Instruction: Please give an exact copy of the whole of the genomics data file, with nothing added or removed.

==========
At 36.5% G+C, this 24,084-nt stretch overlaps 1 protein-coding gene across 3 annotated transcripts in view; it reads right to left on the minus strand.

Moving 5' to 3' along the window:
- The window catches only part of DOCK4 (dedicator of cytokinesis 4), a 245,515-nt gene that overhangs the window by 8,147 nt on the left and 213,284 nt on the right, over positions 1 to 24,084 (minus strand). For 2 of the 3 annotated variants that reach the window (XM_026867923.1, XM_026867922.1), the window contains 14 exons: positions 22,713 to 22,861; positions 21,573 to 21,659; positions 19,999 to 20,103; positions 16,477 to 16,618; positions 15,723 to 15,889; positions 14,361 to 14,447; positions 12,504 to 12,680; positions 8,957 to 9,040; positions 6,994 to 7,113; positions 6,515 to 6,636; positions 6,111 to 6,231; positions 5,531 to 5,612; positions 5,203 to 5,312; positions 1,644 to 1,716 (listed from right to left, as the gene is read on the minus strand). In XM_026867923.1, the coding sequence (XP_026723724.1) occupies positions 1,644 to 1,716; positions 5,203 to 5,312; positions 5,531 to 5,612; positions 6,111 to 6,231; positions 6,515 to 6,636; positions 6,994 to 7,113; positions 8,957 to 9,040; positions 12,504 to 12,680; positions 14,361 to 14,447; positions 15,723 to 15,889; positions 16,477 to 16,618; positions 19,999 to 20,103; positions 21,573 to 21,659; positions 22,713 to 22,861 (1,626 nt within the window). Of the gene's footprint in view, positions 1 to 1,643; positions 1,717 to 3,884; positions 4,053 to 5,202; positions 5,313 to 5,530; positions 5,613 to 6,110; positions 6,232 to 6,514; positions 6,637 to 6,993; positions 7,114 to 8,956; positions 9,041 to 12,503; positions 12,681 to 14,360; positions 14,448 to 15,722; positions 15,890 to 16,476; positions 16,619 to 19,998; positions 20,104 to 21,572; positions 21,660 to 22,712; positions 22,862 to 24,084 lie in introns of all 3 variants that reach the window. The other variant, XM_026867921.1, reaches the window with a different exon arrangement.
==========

At 36.5% G+C, this 24,084-nt stretch overlaps 1 protein-coding gene across 3 annotated transcripts in view; it reads right to left on the minus strand.

Moving 5' to 3' along the window:
- The window catches only part of DOCK4 (dedicator of cytokinesis 4), a 245,515-nt gene that overhangs the window by 8,147 nt on the left and 213,284 nt on the right, over positions 1 to 24,084 (minus strand). For 2 of the 3 annotated variants that reach the window (XM_026867923.1, XM_026867922.1), the window contains 14 exons: positions 22,713 to 22,861; positions 21,573 to 21,659; positions 19,999 to 20,103; positions 16,477 to 16,618; positions 15,723 to 15,889; positions 14,361 to 14,447; positions 12,504 to 12,680; positions 8,957 to 9,040; positions 6,994 to 7,113; positions 6,515 to 6,636; positions 6,111 to 6,231; positions 5,531 to 5,612; positions 5,203 to 5,312; positions 1,644 to 1,716 (listed from right to left, as the gene is read on the minus strand). In XM_026867923.1, the coding sequence (XP_026723724.1) occupies positions 1,644 to 1,716; positions 5,203 to 5,312; positions 5,531 to 5,612; positions 6,111 to 6,231; positions 6,515 to 6,636; positions 6,994 to 7,113; positions 8,957 to 9,040; positions 12,504 to 12,680; positions 14,361 to 14,447; positions 15,723 to 15,889; positions 16,477 to 16,618; positions 19,999 to 20,103; positions 21,573 to 21,659; positions 22,713 to 22,861 (1,626 nt within the window). Of the gene's footprint in view, positions 1 to 1,643; positions 1,717 to 3,884; positions 4,053 to 5,202; positions 5,313 to 5,530; positions 5,613 to 6,110; positions 6,232 to 6,514; positions 6,637 to 6,993; positions 7,114 to 8,956; positions 9,041 to 12,503; positions 12,681 to 14,360; positions 14,448 to 15,722; positions 15,890 to 16,476; positions 16,619 to 19,998; positions 20,104 to 21,572; positions 21,660 to 22,712; positions 22,862 to 24,084 lie in introns of all 3 variants that reach the window. The other variant, XM_026867921.1, reaches the window with a different exon arrangement.